I took this shot yesterday morning along the banks of the Arkansas River, and it was a shot I just stumbled upon. I already had preconceived ideas of what I wanted to shoot, but the morning turned out to be very cloudy. This meant two things. First, there would not be any contrast in the scene, and everything would look flat and dull. Second, if I included any of the sky in the composition, the sky would appear as just a blank, featureless expanse. Unfortunately, neither situation leads to stunning photography. The bank was pretty rocky, so I was constantly looking down to make sure I didn’t take a bad step and fall as I wandered around disappointed I would not be able to capture any of the photographs I had in mind.
I must confess to a very bad habit I have. I will often come up with images and compositions in my mind that I want to shoot. That’s the good part. The bad part is that I tend to focus too much on capturing these mental images and ignore all the other wonderful possibilities around me. There is no way to count the number of beautiful photographs I have passed by over the years because of this bad habit. And that was the situation I was facing once again. But this time, things went a little differently.
After walking around for a little while wondering what to do, I started noticing the very rocks I was walking on. I began to see that some of them might have “hidden” colors – colors that are really there but just aren’t readily visible. So I started shooting some of the rocks. When I got home, I downloaded the images to my computer, opened the files in Lightroom, and moved the vibrance and saturation sliders all the way to the right to reveal the colors that were “hiding” in plain sight.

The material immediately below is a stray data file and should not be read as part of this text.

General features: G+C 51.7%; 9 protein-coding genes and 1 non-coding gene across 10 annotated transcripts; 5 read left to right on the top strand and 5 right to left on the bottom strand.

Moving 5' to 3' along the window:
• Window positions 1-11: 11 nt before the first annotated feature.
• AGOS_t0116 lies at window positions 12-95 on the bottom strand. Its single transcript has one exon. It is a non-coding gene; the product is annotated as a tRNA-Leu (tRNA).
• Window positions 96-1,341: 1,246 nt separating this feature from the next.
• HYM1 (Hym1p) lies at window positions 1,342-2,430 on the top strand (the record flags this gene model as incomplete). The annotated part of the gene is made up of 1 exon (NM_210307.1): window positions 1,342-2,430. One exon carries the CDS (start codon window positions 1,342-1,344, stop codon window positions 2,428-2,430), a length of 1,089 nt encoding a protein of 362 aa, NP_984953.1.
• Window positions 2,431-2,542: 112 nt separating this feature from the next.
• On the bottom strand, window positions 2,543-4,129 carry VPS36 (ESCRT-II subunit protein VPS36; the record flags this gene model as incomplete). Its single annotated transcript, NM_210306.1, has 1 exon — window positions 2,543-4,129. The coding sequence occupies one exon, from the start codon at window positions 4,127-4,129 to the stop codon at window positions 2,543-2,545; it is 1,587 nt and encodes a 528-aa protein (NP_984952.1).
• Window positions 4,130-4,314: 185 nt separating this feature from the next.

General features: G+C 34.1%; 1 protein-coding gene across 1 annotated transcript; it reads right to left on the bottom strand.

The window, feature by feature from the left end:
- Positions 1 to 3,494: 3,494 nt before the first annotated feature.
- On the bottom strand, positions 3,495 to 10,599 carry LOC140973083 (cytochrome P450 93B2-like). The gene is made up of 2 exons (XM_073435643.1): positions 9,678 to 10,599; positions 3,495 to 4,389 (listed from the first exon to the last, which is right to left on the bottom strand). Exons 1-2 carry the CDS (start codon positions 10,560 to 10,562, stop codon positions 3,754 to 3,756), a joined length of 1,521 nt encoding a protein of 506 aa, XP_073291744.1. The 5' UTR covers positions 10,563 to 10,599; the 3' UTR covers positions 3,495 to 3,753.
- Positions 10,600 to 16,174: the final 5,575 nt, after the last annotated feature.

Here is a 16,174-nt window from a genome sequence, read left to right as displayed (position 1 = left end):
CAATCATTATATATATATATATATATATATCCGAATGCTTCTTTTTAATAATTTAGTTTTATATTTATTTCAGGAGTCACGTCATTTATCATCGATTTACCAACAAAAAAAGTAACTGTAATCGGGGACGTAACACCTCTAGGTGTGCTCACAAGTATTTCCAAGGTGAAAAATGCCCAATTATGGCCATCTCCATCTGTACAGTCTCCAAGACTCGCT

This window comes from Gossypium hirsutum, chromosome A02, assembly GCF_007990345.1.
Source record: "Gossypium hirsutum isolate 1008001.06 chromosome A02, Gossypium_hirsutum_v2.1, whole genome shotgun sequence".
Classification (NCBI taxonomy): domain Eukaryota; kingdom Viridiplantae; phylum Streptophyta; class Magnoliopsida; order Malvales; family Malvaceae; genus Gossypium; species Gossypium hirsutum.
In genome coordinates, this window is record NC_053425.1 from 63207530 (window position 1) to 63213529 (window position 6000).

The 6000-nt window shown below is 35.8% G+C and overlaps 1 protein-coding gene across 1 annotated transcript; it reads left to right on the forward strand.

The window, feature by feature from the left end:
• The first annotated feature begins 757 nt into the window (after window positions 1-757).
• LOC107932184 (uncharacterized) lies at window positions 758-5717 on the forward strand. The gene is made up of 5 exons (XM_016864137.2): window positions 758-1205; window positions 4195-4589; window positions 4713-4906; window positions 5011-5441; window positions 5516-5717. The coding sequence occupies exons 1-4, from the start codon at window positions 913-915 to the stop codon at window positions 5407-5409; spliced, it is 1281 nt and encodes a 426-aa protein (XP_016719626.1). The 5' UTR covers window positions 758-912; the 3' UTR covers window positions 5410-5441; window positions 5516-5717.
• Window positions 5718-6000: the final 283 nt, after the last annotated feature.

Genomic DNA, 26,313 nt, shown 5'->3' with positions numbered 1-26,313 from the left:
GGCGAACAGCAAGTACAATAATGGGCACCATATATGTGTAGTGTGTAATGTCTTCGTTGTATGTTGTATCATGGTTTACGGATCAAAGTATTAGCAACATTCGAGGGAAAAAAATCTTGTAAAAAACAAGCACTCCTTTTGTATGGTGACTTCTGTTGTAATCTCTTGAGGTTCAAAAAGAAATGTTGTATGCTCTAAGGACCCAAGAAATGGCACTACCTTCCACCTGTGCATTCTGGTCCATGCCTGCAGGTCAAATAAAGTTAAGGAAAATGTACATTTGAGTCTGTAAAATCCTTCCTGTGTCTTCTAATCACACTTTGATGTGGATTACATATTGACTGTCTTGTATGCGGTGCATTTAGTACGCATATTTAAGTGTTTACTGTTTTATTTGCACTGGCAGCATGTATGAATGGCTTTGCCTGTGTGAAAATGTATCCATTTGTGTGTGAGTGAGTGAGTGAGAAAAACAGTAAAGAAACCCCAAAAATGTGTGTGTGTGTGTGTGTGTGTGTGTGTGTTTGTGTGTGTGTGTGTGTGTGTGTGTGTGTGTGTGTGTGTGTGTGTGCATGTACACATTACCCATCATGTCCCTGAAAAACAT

Some had amazing color, some didn’t. My only regret is that by the time I discovered what was truly right under my nose, I didn’t have time to capture as many of these images as I would have liked. Of the six or eight pictures I took of the rocks, the one above is was my favorite. The good thing is this area is not far from my home, so you can bet I will be going back.
Although I had originally considered this trip to be a disappointing failure, I now realize it was quite successful. I captured an incredible image, and I did it by breaking out of my bad habit and seeing the possibilities. That is a lesson I will try to remember every time I go out.
Settings: Canon 5D Mk II, 105mm, 1/25 sec, f/22